Salary and Benefits
Salary and benefits for public education employees varies among employee groups, school boards, and geographic locations. Teachers and support staff compensation are negotiated collectively, whereas educational leaders and management staff contracts are negotiated individually.
Teachers and support staff are members of a local union within a school board. Each school board operates as a distinct employer, and each has its own collective agreement with the local teachers union and the local support staff union. These locally negotiated agreements include different provisions for benefits, salary and other terms of employment.
As with Exempt Staff (educational leaders, directors and management), these employees are not members of a union. Each employee negotiates his/her own contract of employment with the school district.
Within districts, there may be remote and rural communities, which offer financial allowances to their teaching staff. This annual allowance is not offered by every district, nor is it offered to every community within a district. Learn more.
Public education employees enjoy a comprehensive and generous assortment of benefits.
Most support staff and exempt staff employees earn between 2 to 8 weeks of paid vacation time, incremental over years of service, plus statutory holidays. Teachers are paid an annual salary that includes vacation pay. Most often, vacation time is taken when school is not in session.
Our sector has many paid and unpaid leaves including compassionate care, bereavement, education, maternity, parental, union or personal leave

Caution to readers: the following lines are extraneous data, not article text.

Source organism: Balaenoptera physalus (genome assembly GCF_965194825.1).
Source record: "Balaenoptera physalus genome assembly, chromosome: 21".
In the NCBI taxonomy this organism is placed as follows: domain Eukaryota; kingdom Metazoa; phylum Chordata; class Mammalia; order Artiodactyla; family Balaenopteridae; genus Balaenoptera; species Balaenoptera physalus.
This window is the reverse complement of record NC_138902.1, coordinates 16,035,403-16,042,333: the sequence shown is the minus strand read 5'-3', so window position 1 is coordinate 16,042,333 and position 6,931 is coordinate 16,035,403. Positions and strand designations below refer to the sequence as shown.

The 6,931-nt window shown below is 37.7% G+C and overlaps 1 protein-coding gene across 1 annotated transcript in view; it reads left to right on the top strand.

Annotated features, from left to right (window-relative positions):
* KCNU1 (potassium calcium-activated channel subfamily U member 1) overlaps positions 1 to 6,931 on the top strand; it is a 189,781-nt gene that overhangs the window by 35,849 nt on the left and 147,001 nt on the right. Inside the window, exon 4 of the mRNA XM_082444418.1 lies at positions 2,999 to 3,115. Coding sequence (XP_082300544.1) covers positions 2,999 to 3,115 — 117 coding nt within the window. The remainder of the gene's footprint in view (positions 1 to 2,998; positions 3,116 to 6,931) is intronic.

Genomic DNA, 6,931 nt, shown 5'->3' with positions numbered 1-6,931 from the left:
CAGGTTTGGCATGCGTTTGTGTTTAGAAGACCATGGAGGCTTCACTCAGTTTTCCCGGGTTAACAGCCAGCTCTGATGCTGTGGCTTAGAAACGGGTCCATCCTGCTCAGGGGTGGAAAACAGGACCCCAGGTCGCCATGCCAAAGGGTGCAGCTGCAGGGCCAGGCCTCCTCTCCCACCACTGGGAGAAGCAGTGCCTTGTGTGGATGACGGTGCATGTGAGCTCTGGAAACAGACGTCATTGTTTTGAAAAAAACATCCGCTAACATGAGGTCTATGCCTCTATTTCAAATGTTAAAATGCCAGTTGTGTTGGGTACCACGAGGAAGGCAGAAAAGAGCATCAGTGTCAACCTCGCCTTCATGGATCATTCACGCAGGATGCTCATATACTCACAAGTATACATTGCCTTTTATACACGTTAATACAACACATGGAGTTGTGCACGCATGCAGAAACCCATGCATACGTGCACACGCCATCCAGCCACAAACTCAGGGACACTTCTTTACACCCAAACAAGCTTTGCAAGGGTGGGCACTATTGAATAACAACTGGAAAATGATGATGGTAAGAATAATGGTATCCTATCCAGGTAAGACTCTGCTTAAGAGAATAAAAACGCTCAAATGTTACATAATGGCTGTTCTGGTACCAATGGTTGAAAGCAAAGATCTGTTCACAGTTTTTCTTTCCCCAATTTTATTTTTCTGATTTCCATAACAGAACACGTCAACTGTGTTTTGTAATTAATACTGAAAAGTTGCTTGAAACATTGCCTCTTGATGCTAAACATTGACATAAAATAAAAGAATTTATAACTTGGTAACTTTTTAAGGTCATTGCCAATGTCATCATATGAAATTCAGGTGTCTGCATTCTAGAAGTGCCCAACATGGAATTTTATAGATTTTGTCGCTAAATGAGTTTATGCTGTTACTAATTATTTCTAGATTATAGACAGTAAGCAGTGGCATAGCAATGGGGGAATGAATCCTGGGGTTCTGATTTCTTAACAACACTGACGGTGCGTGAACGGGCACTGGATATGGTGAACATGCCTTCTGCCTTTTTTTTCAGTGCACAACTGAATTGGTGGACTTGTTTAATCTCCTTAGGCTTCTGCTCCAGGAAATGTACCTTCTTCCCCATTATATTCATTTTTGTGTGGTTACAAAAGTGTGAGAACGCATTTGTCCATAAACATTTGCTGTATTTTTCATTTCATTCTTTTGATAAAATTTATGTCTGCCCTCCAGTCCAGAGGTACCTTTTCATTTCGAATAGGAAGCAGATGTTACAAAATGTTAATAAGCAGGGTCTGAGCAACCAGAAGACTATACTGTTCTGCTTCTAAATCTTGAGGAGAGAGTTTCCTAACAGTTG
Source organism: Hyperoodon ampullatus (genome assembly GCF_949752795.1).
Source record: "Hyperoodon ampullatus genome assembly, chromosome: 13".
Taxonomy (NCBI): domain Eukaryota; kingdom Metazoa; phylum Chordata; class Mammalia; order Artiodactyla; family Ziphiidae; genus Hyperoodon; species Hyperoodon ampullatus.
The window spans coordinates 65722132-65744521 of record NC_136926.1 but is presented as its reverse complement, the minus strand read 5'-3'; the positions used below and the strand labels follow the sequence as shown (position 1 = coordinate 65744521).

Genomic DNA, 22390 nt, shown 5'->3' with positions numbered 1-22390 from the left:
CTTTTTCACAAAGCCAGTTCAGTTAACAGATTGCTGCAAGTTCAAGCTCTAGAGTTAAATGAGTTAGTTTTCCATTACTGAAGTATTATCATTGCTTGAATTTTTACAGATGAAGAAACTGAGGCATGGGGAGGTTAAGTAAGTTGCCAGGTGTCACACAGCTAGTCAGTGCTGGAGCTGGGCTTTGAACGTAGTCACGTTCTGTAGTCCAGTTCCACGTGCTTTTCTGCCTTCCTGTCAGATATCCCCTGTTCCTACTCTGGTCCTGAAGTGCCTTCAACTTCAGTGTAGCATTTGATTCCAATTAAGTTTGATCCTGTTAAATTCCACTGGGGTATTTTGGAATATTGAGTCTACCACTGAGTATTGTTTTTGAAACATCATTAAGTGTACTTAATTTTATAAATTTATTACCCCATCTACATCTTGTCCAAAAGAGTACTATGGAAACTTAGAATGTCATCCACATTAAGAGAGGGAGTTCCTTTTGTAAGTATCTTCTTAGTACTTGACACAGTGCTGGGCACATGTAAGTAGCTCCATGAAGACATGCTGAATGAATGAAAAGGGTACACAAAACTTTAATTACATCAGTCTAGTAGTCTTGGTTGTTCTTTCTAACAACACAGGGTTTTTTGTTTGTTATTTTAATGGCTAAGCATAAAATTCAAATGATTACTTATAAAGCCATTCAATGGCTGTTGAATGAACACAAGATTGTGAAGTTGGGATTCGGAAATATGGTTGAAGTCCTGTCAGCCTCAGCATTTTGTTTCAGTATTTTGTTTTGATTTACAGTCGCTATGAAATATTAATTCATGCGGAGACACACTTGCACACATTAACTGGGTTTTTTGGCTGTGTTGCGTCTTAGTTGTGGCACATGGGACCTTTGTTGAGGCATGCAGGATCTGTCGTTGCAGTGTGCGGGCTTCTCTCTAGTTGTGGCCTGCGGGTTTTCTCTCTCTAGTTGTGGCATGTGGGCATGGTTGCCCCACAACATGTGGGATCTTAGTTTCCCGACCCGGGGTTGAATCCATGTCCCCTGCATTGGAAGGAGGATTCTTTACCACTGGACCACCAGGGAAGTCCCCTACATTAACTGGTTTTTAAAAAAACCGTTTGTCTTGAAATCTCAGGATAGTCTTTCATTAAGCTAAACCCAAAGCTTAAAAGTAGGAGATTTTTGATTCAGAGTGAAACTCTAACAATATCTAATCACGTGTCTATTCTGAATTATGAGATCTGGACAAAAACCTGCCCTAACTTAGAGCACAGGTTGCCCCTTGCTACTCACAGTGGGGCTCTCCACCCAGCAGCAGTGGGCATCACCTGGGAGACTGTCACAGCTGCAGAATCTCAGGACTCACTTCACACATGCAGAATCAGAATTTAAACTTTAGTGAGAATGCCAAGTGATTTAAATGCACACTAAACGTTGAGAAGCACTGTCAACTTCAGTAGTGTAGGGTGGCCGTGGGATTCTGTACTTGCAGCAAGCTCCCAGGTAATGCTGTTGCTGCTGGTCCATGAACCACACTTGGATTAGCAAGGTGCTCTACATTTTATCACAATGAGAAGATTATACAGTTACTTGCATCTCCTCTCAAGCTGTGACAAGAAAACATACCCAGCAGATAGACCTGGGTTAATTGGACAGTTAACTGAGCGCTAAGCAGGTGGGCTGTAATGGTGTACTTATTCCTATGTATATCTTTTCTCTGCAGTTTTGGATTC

Health and welfare plans include dental, basic medical coverage, extended health benefits, group life insurance, long term disability, and sick leave
The Education Sector in BC offers very generous pension plans. The Teachers’ Pension Plan is open to all certified teachers (including teachers on call), principals and vice-principals, directors of instruction, superintendents, assistant superintendents, associated professionals and certified professionals.
It is a defined benefit plan and is based on how many years you made contributions to the plan and the average of your highest five years of salary (not necessarily your last five years). It is not based on your contributions to the plan or on the performance of the plan’s assets.
The advantage of this kind of pension plan is that your pension is payable for your lifetime, and may continue for the lifetime of your spouse or eligible dependent.
Membership in the Municipal Pension Plan is open to all eligible employees from school districts and other sectors. This plan is usually for employees who are not members of the College of Teachers and would include support staff and many exempt staff. The Municipal Pension Plan is also a defined benefit plan.
Each school district has funds set aside for teacher professional development. The amount may be a lump sum that is administered based on the needs of a district. It may also be a percentage of a teacher’s annual salary. Depending on the professional development activity and district, teachers participating in the activity may be paid or unpaid for the period of leave.